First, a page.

Lift for life
I have never heard a woman say that her bum is too hard, or heard a man complain that his biceps are too big. I think it would be easier to find someone that has been abducted by aliens than find one of these people!
Yes, to a certain degree we all are vain—and, personally, I have no problem looking good in a pair of jeans or a short-sleeved shirt. Vanity can be a great tool to help us move forward, and it should be embraced—to a certain point.
There are the excessive narcissists, like one of my co-workers. When asked if he had ever met a mirror he didn’t like, he answered with a flat “NO.” And there are fitness competitors who go to the extreme in order to accomplish a certain aesthetic ideal—maximal muscularity with minimal body fat. In reality, these bodybuilders aren’t that different from anorexic model wannabes.
Without going that far, a healthy level of narcissism should be an option for us all. But how does one achieve a body worth flaunting? First, to what degree is lifting weights important, and second, how far is too far in terms of muscularity?
Two simple questions, with not-so simple answers.
1. If you take into consideration only function, the answer to the first question is simple: nature kills the weak! The less muscle mass and strength you have, the more you’ll be prone to accidents, the more susceptible to disease you’ll be, and the more weak and vulnerable you’ll be when you’re older.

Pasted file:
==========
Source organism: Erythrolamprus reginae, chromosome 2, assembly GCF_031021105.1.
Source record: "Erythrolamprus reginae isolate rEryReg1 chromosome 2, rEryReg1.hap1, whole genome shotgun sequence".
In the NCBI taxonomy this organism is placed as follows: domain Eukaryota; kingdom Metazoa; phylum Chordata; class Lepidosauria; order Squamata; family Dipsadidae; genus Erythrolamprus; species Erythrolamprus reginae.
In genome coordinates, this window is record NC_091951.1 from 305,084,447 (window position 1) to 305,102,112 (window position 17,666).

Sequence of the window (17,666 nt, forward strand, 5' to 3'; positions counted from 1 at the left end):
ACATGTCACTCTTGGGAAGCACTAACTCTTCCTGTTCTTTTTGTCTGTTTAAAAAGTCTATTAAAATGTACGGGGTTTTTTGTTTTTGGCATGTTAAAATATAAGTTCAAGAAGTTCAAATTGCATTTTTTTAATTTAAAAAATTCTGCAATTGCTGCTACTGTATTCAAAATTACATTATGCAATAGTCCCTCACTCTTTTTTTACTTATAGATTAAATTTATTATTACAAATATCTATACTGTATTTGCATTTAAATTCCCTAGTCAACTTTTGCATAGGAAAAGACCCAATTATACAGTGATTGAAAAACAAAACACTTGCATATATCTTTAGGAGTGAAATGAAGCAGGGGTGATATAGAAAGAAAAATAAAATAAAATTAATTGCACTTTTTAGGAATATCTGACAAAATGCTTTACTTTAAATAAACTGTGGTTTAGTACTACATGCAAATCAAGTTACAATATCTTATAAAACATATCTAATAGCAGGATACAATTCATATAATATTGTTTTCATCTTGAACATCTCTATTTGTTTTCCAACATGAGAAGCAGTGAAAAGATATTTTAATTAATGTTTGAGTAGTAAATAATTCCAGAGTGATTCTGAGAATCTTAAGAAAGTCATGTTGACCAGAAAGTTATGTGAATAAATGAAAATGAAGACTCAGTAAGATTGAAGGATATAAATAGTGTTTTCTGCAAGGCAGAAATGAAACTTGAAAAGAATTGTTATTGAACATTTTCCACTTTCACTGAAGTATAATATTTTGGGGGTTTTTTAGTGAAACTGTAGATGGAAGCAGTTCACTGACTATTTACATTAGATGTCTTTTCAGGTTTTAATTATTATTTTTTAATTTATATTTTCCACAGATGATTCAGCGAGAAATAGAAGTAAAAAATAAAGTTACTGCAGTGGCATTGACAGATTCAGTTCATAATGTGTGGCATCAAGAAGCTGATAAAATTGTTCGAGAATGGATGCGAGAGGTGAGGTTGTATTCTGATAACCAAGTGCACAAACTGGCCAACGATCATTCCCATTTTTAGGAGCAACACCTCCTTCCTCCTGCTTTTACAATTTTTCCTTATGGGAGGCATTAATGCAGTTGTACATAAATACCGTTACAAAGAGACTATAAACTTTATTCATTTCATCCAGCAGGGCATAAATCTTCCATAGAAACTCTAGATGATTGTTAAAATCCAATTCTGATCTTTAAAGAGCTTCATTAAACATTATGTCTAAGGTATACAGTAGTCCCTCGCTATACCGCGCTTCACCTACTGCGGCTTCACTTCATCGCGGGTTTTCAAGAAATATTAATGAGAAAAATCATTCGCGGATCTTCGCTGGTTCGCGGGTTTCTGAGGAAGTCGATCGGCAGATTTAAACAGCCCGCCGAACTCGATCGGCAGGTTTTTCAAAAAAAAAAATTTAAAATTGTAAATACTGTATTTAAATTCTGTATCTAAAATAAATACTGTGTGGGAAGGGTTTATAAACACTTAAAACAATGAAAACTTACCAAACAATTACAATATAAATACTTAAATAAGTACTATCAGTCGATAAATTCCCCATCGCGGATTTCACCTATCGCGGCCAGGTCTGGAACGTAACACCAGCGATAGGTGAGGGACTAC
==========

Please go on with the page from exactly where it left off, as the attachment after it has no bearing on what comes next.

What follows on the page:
2. For the second question, the answer might appear to be “the more the better.” In theory, more muscle and strength should equal a better lifestyle.
But we don’t do things only as a matter of functionality—and if I started telling my female clients that they should be as muscular as possible, I’d be out of business faster than Betamax!
Even though weight lifting makes life more enjoyable in the long term (who doesn’t want to be strong and self-sufficient in their old age?), there is more to life than lifting weights.
I guess the point I’m trying to make is that form and function should always go hand in hand—and that obsessing about your muscles is as bad as neglecting them.
Don’t fixate on your muscles—but lift, and lift heavy. In order to feel good, to look good and to get more out of your life, either as an older person or as a person wearing jeans and a T-shirt—but hopefully as an older person wearing jeans and T-shirt!